Local flea markets are great places to promote your sublimation printing business. You should see a good amount of steady traffic, and you'll receive immediate feedback on what types of items and designs will do well!
If you've never tried selling sublimation products at a flea market, read on! We'll share our favorite tips on how to get started.
Find a Flea Market Near You
The first step is finding a good location. Do some research online or ask around town, to see if there are any local flea markets or craft shows happening in the near future. These might be one-time events, seasonal markets, or permanent venues.
If you don’t have a traditional flea market, look for farmers' markets or craft fairs. These might be weekly or monthly, or sometimes they will even be a daily event during a certain season.
Watch for festivals in your town, as well. Anywhere you have seen someone selling crafts or small business items from a booth, you can probably ask about reserving a space.
Events can vary widely in size, so choose something that feels comfortable to you, based on the crowd size and the amount of inventory you will have prepared, and then find out what it will take to reserve a space.
Before You Go – Things to Consider
Find out about any fees or costs to set up a spot at your flea market. They may have a website with the information, or you may have to ask at the market’s office, or ask other vendors!
Do you have enough product to sell? If not, or if you’re feeling nervous, could you split the cost and responsibility of a booth with a friend?
Compare the investment of both time and money. Will the event be open for a full day? The entire weekend? Is your flea market busy? Ours is held on the state fairgrounds, which also hosts a ton of events throughout the year. This draws in people who weren’t necessarily intending to shop!
What about indoor vs. outdoor spaces? Having an indoor setup can be nice, especially if you are able to leave your inventory there, but the costs will probably be higher, and you will be committing to being there regularly.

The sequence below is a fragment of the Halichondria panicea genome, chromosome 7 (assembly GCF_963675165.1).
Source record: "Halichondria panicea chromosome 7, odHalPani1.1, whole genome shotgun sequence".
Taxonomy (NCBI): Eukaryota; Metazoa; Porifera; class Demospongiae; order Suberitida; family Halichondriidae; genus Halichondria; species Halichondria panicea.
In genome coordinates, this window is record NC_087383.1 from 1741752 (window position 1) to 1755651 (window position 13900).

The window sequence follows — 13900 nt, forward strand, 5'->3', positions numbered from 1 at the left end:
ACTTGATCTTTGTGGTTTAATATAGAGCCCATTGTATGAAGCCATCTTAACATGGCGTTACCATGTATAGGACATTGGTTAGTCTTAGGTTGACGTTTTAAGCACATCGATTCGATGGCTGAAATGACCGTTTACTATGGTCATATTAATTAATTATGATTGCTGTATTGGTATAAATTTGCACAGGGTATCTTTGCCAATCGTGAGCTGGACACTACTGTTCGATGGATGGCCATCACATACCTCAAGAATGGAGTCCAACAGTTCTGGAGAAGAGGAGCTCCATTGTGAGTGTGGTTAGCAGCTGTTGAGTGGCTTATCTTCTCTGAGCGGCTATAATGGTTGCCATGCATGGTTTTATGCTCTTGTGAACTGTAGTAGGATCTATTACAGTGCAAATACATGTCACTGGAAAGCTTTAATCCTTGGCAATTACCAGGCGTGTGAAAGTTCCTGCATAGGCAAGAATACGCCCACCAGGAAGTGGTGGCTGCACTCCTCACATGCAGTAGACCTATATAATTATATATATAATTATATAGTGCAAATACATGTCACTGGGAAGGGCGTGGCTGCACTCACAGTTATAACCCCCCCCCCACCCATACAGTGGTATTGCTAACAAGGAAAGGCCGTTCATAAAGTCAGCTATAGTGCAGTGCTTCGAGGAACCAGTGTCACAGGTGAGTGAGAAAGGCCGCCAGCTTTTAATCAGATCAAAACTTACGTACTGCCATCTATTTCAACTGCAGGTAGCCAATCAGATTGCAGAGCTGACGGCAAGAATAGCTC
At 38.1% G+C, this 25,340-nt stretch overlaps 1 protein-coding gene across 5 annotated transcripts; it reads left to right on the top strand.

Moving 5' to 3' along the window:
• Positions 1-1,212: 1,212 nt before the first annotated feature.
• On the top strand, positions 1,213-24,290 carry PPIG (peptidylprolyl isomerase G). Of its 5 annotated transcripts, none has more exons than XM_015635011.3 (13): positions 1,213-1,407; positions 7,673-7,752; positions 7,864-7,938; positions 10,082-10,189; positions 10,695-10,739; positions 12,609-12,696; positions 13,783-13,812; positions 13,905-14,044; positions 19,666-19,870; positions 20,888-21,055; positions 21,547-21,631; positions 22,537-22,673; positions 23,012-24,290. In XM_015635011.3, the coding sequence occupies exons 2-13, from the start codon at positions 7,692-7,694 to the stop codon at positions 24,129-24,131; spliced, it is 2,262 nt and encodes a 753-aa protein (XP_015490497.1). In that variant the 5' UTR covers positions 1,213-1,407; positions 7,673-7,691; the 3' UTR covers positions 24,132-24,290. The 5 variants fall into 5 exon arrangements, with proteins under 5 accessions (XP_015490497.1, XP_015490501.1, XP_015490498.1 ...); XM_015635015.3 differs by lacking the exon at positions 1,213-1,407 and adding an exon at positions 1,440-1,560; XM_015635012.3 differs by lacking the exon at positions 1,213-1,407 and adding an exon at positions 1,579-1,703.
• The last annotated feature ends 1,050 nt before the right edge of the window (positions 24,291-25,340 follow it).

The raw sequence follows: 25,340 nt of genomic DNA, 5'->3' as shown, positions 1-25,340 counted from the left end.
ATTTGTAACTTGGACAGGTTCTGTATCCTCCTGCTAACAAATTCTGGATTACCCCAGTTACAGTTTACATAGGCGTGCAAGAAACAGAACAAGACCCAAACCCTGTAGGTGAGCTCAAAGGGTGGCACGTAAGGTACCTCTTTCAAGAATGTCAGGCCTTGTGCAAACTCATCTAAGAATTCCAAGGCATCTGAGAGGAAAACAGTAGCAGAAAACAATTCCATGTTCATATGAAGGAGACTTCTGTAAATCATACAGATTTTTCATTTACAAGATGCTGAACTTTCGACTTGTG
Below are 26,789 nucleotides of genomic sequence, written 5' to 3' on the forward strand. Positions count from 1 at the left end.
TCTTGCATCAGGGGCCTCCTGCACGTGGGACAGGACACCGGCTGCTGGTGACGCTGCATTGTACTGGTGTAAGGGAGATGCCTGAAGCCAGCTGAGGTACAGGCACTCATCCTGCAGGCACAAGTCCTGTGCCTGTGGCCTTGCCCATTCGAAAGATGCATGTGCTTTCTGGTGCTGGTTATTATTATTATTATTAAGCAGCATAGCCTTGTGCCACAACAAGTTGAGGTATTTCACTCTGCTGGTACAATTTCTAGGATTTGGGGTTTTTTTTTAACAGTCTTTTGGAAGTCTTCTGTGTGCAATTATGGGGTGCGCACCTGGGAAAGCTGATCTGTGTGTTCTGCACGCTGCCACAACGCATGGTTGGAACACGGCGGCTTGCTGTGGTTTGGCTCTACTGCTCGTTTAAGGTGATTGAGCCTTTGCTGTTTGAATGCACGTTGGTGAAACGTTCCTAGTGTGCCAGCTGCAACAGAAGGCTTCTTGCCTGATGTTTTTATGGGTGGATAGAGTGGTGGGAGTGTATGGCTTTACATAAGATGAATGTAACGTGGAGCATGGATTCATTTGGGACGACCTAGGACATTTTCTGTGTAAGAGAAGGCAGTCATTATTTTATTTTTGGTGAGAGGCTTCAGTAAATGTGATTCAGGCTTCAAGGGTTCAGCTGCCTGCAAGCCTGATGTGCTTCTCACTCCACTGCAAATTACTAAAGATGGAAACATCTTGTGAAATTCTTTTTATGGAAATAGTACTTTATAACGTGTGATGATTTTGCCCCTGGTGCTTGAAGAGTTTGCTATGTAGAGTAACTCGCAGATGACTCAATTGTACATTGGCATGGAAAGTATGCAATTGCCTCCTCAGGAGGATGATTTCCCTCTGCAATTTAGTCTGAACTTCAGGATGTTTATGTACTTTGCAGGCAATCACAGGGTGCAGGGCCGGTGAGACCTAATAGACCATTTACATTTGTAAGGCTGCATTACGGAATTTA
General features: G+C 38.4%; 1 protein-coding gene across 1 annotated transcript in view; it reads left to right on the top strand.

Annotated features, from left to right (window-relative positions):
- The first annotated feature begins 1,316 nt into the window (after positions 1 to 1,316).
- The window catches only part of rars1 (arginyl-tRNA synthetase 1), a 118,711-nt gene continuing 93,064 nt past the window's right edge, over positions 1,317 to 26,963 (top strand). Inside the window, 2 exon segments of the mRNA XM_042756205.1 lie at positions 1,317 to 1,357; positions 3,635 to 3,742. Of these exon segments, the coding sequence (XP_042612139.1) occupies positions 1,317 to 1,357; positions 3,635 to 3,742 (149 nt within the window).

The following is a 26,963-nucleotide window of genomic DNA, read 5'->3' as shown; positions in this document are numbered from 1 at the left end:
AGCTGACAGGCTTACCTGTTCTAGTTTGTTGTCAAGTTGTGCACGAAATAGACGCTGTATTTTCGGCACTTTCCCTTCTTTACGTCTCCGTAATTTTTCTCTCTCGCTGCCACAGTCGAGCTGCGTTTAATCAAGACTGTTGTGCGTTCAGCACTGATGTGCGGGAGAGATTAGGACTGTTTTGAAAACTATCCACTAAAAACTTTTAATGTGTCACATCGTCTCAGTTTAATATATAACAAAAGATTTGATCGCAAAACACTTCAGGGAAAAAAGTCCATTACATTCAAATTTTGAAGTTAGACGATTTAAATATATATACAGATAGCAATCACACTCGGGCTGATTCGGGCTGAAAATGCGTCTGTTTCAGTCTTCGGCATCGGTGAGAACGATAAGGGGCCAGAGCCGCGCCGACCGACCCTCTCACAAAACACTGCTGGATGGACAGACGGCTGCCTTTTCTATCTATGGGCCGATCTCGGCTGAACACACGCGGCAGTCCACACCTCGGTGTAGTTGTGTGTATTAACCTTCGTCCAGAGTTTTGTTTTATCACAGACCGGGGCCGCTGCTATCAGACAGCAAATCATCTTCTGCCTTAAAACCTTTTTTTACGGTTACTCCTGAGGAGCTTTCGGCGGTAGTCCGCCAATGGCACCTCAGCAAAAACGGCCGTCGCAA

Our local flea market is open almost year round, with both indoor and outdoor spaces available for vendors to rent. It also has a yard sale section, for those who may just want to set up as a one-time thing. If you decide you'd like to sell there regularly, there's an area where you can reserve the same spot every week. There are also more expensive indoor spaces, but they ask that you be a regular who is familiar with the market. You also have to be present in person while they are open.
Don't be discouraged if your flea market has policies like this in place; they help create a better experience for customers, and make sure the spots are filled – this keeps the crowds coming back, which means more eyes on your products!
Go check out your flea market in person. Visit as a shopper, and check out the booths that are set up, as well as the types of items and displays that are there.
Pay attention to what other shoppers are doing. What they stop to look at or pick up. What they buy.
This is also your chance to see if you have competition: is someone there already selling the items you offer? Is there enough space for both of you? Maybe you have a different design style, or different types of items that you could offer.
Talk to the vendors who are already there. Do they like it? Are they doing well? Do they set up in the same spot? Are they there every week?
Starting a conversation might give you valuable information, like the best times of year to be there. Or maybe there is a big event coming up, that is likely to draw your ideal customer.
Let's Do This
So you’ve decided to rent a space. Are you just going to show up and start selling? Do some planning in advance, and save yourself some time and stress.